Tehrani, PLOS ONE, 2013
Map of the approximate locations from which tales were sourced. ATU 333 are "Little Red Riding Hood" types; ATU 123 are "The Wolf and the Kids" types.
Can a fictional damsel evolve?
This is Sandra Tsing Loh with the Loh Down on Science, bringing phylogenetics to fairy tales.
Which is not as scary as it sounds. Biologists use phylogenetics when they draw trees to show how animals are related through evolution. Connections appear between species that share genes and traits.
The tool gave anthropologist Jamshid Tehrani at the UK's Durham University an idea. Maybe this approach could show connections among tales from all over the world. After all, stories change as they get passed from person to person—like genes!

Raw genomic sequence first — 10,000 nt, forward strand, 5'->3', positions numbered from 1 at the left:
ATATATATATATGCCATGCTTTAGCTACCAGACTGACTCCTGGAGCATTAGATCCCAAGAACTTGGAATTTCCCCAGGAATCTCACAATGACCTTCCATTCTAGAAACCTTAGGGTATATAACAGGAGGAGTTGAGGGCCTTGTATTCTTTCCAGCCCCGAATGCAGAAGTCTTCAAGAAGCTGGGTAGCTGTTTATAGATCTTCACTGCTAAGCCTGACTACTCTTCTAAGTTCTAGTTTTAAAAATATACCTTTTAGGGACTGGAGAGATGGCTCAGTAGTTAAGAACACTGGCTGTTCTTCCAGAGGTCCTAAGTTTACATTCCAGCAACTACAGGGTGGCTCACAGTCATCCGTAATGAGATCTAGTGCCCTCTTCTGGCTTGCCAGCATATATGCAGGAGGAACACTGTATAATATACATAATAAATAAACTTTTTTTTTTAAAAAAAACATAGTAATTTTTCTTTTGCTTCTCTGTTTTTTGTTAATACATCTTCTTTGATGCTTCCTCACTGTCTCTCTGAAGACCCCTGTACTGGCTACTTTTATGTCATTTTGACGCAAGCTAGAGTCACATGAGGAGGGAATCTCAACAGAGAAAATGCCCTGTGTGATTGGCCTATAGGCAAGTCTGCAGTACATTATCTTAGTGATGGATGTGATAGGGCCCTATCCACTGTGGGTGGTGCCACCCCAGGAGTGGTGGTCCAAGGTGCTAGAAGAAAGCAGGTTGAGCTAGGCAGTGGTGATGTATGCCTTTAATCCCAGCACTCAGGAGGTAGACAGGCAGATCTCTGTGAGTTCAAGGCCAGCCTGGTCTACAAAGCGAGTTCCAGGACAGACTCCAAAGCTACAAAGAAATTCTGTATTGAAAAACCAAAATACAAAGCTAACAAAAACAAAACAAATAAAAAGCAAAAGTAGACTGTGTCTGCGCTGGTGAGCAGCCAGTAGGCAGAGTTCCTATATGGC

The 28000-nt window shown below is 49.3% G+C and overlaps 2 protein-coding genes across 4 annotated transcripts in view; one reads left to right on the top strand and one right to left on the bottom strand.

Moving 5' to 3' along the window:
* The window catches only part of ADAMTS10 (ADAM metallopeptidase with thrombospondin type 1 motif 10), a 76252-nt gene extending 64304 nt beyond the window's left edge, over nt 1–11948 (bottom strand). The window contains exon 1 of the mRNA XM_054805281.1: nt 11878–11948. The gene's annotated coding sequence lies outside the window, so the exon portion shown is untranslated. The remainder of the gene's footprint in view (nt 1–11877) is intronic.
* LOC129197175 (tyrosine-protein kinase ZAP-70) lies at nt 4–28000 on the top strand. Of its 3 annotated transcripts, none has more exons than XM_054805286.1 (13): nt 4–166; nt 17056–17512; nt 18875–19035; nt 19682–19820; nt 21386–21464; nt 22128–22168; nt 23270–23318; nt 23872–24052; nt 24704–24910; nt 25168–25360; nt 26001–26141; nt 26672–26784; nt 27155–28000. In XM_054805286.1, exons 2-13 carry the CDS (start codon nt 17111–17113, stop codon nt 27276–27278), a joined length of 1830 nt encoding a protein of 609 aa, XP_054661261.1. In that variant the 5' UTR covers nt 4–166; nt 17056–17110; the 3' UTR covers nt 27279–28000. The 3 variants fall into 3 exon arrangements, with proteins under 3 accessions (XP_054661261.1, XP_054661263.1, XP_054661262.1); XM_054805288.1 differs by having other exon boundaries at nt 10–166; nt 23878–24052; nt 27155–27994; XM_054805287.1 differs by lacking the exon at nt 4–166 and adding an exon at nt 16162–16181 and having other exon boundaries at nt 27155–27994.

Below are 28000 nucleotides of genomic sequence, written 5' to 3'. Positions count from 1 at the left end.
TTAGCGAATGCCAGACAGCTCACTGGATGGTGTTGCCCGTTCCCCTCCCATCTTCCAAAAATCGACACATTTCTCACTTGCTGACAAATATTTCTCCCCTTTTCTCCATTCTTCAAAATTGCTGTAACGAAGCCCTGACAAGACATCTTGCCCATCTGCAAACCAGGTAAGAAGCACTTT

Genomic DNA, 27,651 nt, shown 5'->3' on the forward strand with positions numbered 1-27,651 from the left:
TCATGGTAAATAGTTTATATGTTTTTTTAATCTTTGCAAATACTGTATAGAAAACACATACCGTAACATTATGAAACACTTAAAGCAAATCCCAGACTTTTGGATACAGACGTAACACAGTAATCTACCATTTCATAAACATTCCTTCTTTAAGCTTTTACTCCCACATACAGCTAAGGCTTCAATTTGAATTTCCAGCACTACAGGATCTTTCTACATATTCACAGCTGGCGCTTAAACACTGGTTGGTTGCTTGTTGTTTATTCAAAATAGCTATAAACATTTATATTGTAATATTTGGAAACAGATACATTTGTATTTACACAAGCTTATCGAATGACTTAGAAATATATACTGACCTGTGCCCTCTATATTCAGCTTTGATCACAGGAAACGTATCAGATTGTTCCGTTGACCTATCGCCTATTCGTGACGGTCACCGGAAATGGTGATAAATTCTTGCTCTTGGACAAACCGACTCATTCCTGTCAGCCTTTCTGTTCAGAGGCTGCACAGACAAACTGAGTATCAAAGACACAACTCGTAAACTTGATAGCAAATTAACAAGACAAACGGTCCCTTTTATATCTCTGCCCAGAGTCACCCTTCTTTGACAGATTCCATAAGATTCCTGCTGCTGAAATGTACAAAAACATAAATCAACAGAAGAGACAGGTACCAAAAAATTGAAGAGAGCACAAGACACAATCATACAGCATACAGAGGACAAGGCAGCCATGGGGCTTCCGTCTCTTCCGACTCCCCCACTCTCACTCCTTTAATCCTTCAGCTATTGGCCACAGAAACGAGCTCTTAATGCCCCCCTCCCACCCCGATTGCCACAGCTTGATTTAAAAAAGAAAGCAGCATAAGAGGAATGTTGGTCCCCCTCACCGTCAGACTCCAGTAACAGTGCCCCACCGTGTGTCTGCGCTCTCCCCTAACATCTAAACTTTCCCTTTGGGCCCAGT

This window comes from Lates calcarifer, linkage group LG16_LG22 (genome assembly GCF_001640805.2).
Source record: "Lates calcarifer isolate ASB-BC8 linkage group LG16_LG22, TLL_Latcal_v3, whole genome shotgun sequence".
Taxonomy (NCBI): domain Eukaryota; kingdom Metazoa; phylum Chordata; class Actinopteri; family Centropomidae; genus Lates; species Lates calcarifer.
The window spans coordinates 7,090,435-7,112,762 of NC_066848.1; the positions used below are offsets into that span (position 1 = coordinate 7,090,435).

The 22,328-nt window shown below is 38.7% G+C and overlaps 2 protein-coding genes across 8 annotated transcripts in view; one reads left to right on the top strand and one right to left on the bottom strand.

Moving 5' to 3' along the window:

Africa and East Asia both have stories similar to Europe's Little Red Riding Hood. But are they actually versions of the same story? Instead of genetic variations, Tehrani looked for shared plot variables among story variations. Like whether a tiger or wolf menaced the child. And what tricks the villains used.
By his analysis, the European version of Red Riding Hood is distinct from a similar story —The Wolf and the Kids—that's told in Africa. But similar stories in East Asia combine the two stories.
So look out, Brothers Grimm! If the giants aren’t coming after you, anthropologists are.
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